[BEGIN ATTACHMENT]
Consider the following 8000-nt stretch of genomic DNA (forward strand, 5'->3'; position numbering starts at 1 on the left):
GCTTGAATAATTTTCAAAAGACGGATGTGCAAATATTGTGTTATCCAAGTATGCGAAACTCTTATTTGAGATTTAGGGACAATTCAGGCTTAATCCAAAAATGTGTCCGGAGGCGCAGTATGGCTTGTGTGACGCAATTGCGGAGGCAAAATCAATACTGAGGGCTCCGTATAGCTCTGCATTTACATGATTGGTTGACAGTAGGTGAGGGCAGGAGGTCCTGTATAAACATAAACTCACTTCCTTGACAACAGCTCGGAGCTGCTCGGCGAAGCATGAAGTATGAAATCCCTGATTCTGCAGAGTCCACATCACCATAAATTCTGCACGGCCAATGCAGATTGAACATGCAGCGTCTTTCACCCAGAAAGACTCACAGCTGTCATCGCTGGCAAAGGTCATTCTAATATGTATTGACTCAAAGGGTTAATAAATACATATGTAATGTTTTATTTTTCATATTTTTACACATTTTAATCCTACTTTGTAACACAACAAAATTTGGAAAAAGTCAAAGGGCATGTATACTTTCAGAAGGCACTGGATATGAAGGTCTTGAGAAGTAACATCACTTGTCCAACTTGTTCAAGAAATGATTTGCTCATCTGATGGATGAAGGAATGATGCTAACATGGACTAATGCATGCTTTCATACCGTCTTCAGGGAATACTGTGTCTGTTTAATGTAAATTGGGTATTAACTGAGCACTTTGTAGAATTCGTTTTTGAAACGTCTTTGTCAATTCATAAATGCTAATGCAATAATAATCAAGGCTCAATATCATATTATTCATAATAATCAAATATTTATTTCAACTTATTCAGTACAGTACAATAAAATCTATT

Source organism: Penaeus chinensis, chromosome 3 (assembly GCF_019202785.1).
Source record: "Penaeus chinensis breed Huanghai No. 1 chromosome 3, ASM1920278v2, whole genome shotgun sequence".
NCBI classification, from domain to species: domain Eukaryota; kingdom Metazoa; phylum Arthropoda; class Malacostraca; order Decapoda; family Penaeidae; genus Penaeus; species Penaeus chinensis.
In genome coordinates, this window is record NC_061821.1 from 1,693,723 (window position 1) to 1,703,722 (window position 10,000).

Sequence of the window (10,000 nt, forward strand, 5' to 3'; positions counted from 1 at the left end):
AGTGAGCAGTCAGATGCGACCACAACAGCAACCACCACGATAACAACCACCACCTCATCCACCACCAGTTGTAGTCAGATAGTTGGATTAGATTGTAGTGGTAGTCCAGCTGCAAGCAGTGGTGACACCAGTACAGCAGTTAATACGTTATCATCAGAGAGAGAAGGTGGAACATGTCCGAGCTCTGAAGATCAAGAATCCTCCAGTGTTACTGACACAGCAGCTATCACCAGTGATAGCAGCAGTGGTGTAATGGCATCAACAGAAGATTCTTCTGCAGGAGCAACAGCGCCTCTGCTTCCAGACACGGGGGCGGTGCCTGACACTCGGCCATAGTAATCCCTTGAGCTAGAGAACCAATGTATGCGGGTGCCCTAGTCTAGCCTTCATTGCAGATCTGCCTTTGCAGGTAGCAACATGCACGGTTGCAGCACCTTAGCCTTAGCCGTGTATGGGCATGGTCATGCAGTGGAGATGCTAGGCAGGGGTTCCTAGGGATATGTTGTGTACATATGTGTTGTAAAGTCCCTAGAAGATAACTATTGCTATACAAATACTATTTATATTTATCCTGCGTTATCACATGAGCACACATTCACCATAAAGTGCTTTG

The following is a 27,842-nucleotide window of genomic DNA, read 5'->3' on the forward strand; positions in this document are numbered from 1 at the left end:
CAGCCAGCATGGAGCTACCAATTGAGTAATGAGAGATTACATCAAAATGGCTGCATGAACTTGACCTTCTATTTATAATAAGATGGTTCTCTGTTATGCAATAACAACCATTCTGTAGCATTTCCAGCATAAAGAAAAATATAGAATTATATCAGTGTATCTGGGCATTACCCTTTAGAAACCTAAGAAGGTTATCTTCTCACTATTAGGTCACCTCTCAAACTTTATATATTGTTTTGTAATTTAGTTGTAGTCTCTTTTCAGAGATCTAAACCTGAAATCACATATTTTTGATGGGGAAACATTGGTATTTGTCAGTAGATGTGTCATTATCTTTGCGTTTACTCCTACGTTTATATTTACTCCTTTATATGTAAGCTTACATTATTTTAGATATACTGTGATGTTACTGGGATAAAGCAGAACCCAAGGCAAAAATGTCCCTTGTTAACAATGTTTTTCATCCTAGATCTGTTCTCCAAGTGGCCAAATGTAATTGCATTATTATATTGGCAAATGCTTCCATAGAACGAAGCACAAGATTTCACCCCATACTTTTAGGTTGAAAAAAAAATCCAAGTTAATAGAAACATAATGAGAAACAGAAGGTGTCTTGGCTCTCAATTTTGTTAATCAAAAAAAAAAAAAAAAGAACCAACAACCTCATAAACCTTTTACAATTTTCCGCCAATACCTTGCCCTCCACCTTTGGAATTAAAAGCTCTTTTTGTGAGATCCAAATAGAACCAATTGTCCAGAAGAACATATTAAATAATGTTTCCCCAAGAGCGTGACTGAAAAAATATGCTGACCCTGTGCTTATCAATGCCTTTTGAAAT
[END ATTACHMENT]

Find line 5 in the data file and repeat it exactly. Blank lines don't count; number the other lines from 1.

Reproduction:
NCBI classification, from domain to species: domain Eukaryota; kingdom Metazoa; phylum Arthropoda; class Malacostraca; order Decapoda; family Penaeidae; genus Penaeus; species Penaeus chinensis.